Mortgage overpayment limits

saver2000saver2000 Forumite
92 Posts
Part of the Furniture 10 Posts Combo Breaker
Hi all,

I've been thinking of overpaying my mortgage early but I am a bit confused regarding the overpayment limits.

Eg. The overpayment limit on mine is 10% of the yearly balance, but how is this calculated? Is this the year from April to April? Or the month when I started the mortgage? Do they look at the year on a rolling basis, so every payment I make they check the balance from 12 months ago, then do the 10% check against that?

Surely as well, if I overpayed by a certain amount each month as time went on the 10% will become smaller so there is more of a chance of hitting the limit. Or do you have to recalculate each month and adjust overpayments to make sure you don't hit the limit?

Totally baffled by this, most mortgage calculators tell you how much you will save but no word on the limits. The one on this site lets you put in a yearly percentage but doesn't show how much I would pay each month or whether that would have to vary. (Although I doubt I could even hit the 10% in the first few years without doubling the payments)



  • LadyGnomeLadyGnome Forumite
    795 Posts
    Seventh Anniversary 500 Posts Name Dropper Combo Breaker
    Different mortgages have different ways of calculating it.  Who is your mortgage with?  You will need to check the details of the terms and conditions.  I think mine runs annually from the date of my last fix but is 10% of the original value (Nationw1de)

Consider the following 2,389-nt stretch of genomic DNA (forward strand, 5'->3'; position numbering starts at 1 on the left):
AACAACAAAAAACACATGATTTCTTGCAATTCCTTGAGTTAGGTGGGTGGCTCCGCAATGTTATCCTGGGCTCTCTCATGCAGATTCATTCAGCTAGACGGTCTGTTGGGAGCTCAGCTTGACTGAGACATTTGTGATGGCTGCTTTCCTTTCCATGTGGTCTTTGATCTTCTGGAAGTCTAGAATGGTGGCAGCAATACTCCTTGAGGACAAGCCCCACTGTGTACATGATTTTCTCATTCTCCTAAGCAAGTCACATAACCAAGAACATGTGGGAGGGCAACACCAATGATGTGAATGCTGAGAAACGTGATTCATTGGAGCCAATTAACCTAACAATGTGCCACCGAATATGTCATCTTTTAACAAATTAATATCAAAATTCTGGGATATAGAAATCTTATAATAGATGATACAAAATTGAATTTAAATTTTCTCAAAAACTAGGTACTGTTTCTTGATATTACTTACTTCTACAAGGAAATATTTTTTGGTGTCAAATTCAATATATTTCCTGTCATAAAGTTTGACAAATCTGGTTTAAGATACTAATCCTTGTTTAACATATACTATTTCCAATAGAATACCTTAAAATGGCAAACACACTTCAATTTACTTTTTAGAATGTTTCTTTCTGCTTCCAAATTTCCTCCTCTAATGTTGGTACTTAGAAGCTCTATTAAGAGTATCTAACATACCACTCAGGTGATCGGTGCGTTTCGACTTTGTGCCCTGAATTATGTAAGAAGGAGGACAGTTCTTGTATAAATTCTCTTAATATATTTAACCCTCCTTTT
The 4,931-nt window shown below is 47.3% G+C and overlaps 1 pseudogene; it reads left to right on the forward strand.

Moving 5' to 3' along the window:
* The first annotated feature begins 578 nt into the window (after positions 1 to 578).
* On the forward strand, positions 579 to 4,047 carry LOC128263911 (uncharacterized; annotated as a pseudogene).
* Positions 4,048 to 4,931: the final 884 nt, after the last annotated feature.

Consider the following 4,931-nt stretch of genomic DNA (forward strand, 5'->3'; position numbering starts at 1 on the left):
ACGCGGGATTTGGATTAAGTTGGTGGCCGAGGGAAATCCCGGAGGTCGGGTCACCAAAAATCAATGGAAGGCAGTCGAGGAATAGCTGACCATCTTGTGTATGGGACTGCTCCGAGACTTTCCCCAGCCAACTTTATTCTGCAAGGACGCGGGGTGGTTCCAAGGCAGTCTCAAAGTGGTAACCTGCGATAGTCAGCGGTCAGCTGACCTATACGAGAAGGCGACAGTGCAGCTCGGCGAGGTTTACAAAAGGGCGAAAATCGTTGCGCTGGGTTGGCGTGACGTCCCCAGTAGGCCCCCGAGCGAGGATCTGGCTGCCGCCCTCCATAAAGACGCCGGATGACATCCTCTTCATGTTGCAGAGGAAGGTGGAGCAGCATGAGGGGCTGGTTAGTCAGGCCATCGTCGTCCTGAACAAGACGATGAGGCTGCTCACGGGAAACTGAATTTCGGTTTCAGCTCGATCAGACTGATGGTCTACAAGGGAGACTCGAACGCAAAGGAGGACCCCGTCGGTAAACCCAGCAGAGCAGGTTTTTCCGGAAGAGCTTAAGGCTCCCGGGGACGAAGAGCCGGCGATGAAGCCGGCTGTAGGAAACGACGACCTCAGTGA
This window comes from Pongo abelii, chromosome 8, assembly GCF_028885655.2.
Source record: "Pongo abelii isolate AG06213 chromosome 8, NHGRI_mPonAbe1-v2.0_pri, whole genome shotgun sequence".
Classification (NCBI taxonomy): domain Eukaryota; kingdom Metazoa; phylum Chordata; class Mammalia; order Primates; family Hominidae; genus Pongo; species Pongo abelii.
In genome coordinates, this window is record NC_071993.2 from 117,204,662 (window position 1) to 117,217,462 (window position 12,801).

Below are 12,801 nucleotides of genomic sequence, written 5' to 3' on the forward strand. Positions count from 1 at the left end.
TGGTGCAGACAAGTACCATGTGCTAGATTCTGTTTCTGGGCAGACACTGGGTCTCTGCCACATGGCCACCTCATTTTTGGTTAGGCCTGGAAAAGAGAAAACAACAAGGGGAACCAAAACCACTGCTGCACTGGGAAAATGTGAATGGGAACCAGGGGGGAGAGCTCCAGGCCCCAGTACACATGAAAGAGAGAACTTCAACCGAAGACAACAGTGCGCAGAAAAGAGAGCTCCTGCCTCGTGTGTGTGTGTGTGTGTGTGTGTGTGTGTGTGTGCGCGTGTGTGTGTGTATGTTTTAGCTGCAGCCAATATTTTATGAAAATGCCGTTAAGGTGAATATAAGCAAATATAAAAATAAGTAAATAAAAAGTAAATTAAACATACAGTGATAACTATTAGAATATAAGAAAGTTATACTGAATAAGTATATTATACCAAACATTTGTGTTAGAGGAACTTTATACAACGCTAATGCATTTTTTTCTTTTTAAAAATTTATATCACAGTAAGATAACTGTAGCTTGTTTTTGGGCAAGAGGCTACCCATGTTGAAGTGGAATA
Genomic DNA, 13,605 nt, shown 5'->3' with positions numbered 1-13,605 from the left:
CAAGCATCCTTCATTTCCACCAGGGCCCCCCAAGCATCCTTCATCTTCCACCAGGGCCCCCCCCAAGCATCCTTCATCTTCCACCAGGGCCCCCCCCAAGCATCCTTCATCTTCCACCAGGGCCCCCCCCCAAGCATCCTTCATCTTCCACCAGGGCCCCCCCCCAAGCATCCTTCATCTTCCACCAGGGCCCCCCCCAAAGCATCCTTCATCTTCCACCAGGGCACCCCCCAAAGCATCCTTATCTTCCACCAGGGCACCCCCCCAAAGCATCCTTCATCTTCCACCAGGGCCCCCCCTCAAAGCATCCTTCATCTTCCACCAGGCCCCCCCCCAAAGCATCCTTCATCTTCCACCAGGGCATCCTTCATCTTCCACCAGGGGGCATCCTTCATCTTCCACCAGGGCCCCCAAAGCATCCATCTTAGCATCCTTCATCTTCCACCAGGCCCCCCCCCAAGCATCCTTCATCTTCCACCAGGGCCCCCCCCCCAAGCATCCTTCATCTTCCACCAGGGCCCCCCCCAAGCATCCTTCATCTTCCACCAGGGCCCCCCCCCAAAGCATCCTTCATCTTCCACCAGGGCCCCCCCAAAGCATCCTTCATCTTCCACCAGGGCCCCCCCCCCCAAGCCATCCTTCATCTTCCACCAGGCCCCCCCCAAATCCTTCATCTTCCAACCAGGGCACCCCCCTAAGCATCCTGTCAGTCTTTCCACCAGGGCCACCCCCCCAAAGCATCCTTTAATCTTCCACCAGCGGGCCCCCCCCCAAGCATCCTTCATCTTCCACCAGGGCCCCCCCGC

Start Nov 2012 £310,000
    Jun 2022 £152,029.12
    Reduction £157,970.88

    End Sept 2034 (but I have a cunning plan...)
    2022 MFW #78 £6200/£12000
    MFiT-6 #28 £1870.38 /£75000
  • themadvixthemadvix Forumite
    5.7K Posts
    Part of the Furniture 1,000 Posts Name Dropper
    With Santander it's calculated annually in January as 10% of the outstanding loan. If you log on to make an OP, it shows you exactly how much of the annual allowance you have left before you start paying ERCs.
  • edited 26 April at 9:10PM
    jimjamesjimjames Forumite
    15.9K Posts
    Part of the Furniture 10,000 Posts Photogenic Name Dropper
    edited 26 April at 9:10PM
    As above it really depends on the bank so you'd need to check their T&Cs. Nationwide is based on the date the product was taken out so can reset if you move to a new fixed rate. The 10% is original balance too so can make a big difference in later years. 10% of £200k gives a lot more headroom than 10% of £20k! I guess for one that is based on reduced balance it would have to be the amount at start of year so you could calculate it.
    Remember the saying: if it looks too good to be true it almost certainly is.
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